How to Remove Gigi Honey Wax

by Kim Sarah ; Updated September 28, 2017

Gigi is a brand of wax used for hair removal. It is safe for all types of skin. Like other brands of home waxing products, Gigi can be found at almost any beauty or drug store. The kits are fairly inexpensive and make home waxing fast and convenient.

The down side is that waxing can be a messy process. It drips easily and dries quickly. Therefore, you will want to know these steps so that you can get it cleaned off almost any surface

Soft Surface

Scrape away hardened chunks of the wax. Use a butter knife to pick it off of surfaces such as carpets or clothing. This will most likely remove all of it. If there is still some remaining, move on to the next step.

Moisten an old towel -- one that you don't mind ruining -- with drycleaning solvent. Dab the surface with the towel to break up some of the wax.

Place another clean old towel over the wax-covered surface. Rub a warm iron over the towel. Check every 30 seconds or so, to see the condition of the surface and if the wax is coming off. Rub the surface with the iron until all of the wax has softened. Use the towel to wipe away the softened pieces. Note that this step may damage or permanently ruin your towel.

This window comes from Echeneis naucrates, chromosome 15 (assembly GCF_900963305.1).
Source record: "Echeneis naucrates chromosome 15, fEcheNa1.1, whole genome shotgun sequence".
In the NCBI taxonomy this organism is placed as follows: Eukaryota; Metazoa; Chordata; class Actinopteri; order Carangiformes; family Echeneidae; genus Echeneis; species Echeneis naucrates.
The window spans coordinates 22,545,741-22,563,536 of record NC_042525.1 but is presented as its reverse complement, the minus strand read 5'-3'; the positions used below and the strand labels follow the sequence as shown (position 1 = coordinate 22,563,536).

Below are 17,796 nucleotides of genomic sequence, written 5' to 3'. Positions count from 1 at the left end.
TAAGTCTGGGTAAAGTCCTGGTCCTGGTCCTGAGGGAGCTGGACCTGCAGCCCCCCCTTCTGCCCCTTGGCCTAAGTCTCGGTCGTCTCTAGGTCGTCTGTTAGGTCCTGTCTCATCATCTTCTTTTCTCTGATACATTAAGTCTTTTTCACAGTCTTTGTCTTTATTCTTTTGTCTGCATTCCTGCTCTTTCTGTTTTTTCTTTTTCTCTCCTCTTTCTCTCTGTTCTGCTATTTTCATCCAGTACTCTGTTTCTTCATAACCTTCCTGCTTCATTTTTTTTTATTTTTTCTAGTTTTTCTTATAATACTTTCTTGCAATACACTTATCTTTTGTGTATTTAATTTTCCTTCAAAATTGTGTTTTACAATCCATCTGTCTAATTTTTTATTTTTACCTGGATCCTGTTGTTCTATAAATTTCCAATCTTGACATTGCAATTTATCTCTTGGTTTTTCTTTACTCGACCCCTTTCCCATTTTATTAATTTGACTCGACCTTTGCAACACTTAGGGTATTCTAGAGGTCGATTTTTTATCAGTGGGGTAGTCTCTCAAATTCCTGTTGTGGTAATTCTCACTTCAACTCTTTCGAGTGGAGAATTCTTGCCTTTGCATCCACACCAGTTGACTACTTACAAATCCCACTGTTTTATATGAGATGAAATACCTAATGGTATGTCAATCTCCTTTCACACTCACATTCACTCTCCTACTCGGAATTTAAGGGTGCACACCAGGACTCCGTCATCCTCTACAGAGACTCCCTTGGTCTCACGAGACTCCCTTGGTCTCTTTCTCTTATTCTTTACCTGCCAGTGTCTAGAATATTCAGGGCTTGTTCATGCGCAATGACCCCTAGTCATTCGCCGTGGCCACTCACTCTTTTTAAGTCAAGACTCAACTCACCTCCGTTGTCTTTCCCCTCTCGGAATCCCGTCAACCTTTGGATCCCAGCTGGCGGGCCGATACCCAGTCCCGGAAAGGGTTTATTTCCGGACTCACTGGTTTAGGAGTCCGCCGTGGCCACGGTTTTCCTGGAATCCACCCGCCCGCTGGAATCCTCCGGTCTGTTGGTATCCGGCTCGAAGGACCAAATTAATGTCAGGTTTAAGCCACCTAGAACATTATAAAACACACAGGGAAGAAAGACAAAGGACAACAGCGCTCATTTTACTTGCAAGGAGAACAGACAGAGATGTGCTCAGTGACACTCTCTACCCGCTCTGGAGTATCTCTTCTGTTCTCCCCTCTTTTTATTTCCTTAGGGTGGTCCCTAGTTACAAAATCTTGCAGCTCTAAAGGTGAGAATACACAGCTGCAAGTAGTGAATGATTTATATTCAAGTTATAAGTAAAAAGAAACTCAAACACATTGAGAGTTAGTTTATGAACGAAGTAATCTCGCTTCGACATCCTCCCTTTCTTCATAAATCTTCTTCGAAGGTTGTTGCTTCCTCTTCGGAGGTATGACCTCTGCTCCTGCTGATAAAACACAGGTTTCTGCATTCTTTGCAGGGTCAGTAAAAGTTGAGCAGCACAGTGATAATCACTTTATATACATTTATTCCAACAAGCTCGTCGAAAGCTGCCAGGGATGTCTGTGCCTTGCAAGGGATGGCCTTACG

Dab the surface again with the towel moistened with drycleaning solvent. This will remove any other little pieces of wax. Let the surface air dry.

Hard Surface

Scrape the large pieces of hard honey wax off the surface. Slide the back of a butter knife under the wax pieces.

Blow warm air from a hairdryer over the surface. This will soften any remaining pieces that are still stuck. Soft wax will be easier to detach from the surface.

Scrape the softened wax off of the surface. A paint scraper will work well for this task. Work gently so you don't scratch the surface.

Rub the surface with a dryer sheet. The texture and the chemicals contained in this sheet will remove any small pieces of waxy residue from a hard surface.

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About the Author

Kim Sarah has been a writer since 2000. Her work has appeared on NECN, WCTR-TV3 and in the "Torch" university newspaper, among other publications. Sarah received a Bachelor of Arts in communications from Worcester State University and a Master of Arts in journalism from Roosevelt University. She is also studying nursing and computer science at Indiana State University.